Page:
Kit Traub, who graduated from UGA Law in 1988, was an American diplomat for 23 years at the U.S. State Department and one of Sohn’s students who called themselves the “Sohnistas” because they revered Sohn. Like Otwell and Timberlake, who kept in contact with him until his death, Traub credits Sohn for pointing him in the right direction.

“Louie was really a special man and as a genius he was so personable and so kind,” Traub said. “He was able to teach and inspire students to reach for the same goals that he aspired to reach.”

A pragmatic idealist

Although some saw him as an idealist, those who knew him said he was always pragmatic. This “genius, mentor and friend” connected to his students by sharing colorful stories about his life and work, they said. Meeting people like Albert Einstein and Eleanor Roosevelt did not diminish his ability, they said, to connect with those without famous pedigrees.

Upon Sohn’s death, U.N. Secretary-General Kofi Annan said: “Throughout his life, he won wide respect as a voice of reason and source of wisdom and was a firm believer in the importance of the United Nations and of the rule of law in settling international disputes.”

Louis B. Sohn with first lady Rosalyn Carter.

Jean-Marie Henckaerts, now a leading legal adviser at the International Committee of the Red Cross in Geneva, Switzerland, earned his master’s degree in law from UGA Law in 1990. He was only 23 when he arrived in Georgia, the first time he stepped foot in the United States.

Learn more about the outstanding UGA men and women in the Georgia Groundbreakers series.

Henckaerts came to the U.S. from Belgium with 20 other foreign students to earn a master’s degree in law. He decided to study in Georgia because Sohn was there. The first time he got to sit with Sohn in a more informal setting was later that year at a restaurant in Athens. He and two other students bid on a lunch with Sohn at the fifth annual Student Bar Association Faculty Auction. Although the three students paid $50 for the privilege, in the end, Sohn picked up the tab.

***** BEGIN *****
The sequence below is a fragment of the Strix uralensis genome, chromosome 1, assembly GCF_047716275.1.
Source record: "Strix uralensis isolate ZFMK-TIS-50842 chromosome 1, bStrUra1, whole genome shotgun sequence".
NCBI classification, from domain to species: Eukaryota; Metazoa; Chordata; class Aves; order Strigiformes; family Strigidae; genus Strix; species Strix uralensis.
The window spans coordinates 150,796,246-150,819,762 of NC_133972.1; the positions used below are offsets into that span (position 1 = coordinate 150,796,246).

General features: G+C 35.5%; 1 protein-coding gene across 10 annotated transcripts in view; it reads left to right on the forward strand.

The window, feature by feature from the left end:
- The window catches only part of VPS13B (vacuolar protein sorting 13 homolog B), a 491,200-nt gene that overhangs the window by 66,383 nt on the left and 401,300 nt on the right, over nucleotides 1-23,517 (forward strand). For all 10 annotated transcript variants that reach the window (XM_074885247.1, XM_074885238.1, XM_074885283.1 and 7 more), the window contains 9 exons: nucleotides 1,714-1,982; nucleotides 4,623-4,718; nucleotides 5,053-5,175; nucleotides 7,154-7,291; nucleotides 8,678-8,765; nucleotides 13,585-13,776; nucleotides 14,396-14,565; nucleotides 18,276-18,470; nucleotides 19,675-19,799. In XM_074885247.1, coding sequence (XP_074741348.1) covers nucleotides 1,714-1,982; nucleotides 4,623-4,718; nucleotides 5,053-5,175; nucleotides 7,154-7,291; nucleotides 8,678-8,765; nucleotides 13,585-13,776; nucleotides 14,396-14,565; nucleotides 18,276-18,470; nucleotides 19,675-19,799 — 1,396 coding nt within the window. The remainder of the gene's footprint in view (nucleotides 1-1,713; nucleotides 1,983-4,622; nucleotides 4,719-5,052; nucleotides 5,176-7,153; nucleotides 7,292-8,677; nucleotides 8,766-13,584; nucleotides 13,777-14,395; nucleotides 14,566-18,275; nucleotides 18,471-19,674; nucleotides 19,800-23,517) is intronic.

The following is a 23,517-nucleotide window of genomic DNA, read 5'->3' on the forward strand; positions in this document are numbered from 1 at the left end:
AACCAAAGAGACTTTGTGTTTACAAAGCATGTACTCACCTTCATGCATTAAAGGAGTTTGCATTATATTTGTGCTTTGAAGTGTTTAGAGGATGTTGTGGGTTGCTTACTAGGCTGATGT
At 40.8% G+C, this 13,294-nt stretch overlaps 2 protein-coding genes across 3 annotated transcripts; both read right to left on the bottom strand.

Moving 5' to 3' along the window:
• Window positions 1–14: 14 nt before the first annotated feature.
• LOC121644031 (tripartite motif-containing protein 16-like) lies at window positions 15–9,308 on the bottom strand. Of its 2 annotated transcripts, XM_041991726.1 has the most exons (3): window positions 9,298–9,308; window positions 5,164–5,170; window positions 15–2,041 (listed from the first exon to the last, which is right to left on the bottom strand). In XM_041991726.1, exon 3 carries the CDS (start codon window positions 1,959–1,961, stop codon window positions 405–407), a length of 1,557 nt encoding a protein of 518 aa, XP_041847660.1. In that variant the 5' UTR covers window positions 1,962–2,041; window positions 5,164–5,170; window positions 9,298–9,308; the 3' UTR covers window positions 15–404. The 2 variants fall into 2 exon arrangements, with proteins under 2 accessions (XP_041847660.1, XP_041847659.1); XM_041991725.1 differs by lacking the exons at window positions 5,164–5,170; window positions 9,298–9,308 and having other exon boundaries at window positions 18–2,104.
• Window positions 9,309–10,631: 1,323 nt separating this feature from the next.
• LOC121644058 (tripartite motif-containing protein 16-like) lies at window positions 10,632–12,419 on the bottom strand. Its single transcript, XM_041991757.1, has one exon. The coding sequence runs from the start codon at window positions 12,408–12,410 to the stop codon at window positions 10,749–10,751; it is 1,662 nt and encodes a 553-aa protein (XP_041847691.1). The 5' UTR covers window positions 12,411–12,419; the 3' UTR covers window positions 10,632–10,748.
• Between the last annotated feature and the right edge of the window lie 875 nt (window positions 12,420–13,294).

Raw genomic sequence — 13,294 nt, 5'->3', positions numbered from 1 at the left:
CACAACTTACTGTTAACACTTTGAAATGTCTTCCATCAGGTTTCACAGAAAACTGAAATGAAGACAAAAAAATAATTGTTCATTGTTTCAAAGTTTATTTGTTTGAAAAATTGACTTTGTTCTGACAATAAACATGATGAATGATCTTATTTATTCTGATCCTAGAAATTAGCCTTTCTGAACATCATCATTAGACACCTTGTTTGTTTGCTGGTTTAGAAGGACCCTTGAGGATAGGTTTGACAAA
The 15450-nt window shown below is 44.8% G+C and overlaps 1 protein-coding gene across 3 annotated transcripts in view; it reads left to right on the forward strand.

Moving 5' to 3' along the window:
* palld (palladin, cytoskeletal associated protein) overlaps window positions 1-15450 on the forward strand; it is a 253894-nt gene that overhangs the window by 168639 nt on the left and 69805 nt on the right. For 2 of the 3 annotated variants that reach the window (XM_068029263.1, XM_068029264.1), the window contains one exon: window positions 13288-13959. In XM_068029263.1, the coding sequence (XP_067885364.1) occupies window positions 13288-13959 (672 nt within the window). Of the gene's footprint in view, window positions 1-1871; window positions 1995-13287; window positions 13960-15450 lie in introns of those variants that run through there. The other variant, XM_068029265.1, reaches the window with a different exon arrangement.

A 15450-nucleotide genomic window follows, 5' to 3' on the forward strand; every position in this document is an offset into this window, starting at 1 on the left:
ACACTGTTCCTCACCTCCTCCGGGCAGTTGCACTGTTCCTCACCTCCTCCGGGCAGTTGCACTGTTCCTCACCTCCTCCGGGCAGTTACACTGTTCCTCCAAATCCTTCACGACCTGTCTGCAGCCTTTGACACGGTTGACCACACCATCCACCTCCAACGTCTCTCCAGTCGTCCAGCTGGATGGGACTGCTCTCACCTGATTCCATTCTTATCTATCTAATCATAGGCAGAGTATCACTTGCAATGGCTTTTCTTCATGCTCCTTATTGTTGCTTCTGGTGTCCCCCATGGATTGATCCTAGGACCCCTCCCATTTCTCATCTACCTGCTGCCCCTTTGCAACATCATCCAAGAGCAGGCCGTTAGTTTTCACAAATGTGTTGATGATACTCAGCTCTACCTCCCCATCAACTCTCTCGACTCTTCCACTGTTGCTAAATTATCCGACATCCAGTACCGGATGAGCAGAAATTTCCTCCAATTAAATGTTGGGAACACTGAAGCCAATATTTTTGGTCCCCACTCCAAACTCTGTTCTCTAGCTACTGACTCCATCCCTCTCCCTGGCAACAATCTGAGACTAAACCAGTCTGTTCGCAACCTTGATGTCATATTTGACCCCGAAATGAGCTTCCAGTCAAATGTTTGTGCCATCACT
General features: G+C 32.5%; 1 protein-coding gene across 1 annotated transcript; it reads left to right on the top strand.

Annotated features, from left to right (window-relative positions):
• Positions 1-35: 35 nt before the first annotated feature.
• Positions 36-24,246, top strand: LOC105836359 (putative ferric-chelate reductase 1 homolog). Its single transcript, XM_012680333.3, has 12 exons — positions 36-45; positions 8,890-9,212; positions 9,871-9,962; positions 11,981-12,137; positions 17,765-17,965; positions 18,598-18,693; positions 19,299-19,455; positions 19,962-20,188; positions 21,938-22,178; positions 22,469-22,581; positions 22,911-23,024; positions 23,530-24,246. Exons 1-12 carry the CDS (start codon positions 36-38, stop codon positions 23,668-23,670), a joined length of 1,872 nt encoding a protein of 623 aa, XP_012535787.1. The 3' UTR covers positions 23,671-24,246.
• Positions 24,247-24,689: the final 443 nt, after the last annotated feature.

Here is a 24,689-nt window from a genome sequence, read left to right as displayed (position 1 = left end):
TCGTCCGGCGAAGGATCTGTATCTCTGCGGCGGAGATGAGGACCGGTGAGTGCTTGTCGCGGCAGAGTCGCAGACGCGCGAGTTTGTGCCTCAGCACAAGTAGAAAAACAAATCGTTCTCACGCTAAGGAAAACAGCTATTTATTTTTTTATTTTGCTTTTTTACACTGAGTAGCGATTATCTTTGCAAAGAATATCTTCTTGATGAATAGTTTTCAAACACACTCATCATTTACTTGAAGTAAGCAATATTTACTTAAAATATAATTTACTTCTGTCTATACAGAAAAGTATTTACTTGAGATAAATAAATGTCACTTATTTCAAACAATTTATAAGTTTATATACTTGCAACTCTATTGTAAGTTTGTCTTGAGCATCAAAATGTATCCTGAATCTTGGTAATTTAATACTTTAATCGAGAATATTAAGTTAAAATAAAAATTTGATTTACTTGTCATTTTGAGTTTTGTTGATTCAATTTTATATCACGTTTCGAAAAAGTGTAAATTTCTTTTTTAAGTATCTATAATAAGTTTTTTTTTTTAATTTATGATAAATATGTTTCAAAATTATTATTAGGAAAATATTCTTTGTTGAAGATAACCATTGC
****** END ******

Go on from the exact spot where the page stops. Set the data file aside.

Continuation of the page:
Louis B. Sohn during a celebration.

By this time, Henckaerts, who followed Sohn to George Washington University to get his Ph.D. in law, knew he wanted to pursue a career in international law.

“The determining factor after studying for a master’s degree and working in a law firm doing international corporate law was Louis Sohn. I decided that I would rather take his path in human rights law,” said Henckaerts, a member of the Dean Rusk International Law Center Council. “Studying under him changed my whole life and led me in a direction that has been quite satisfying.”

Sohn remained active into his 80s. He traveled the world speaking about arms control, the law of international conflict, the law of the sea and environmental law.

“Professor Sohn stormed the corridors of power here and abroad to plead his cause armed with the power of his pen, his persuasive advocacy and his indomitable spirit,” said Herbert Morais, a former Harvard law school student and friend up until Sohn’s death, who worked as a senior international lawyer with the World Bank, the International Monetary Fund and the Asian Development Bank for almost 30 years.

Louis B. Sohn’s portrait in UGA’s Rusk Center library.

A framed picture of a giraffe was given to Sohn on his 80th birthday, a testament to his unyielding character, said his former students, friends and colleagues. Sohn said he liked giraffes because while they might keep their heads in the clouds, their feet are always firmly planted on the ground.

Sohn’s portrait now hangs at UGA in the Dean Rusk International Law Center’s library, as a tribute and reminder that UGA law school has a long and continuing tradition of global leadership.

“I am proud to hold the endowed Emily & Ernest Woodruff Chair in International Law that Professor Sohn inaugurated on his arrival at Georgia Law,” said Diane Marie Amann, who is also the university’s Regents’ Professor of International Law. “Professor Sohn was a path breaker in international human rights law, the law of peace, and international environmental law, fields of keen interest to our students, important to our world, and significant to my own teaching and scholarship.”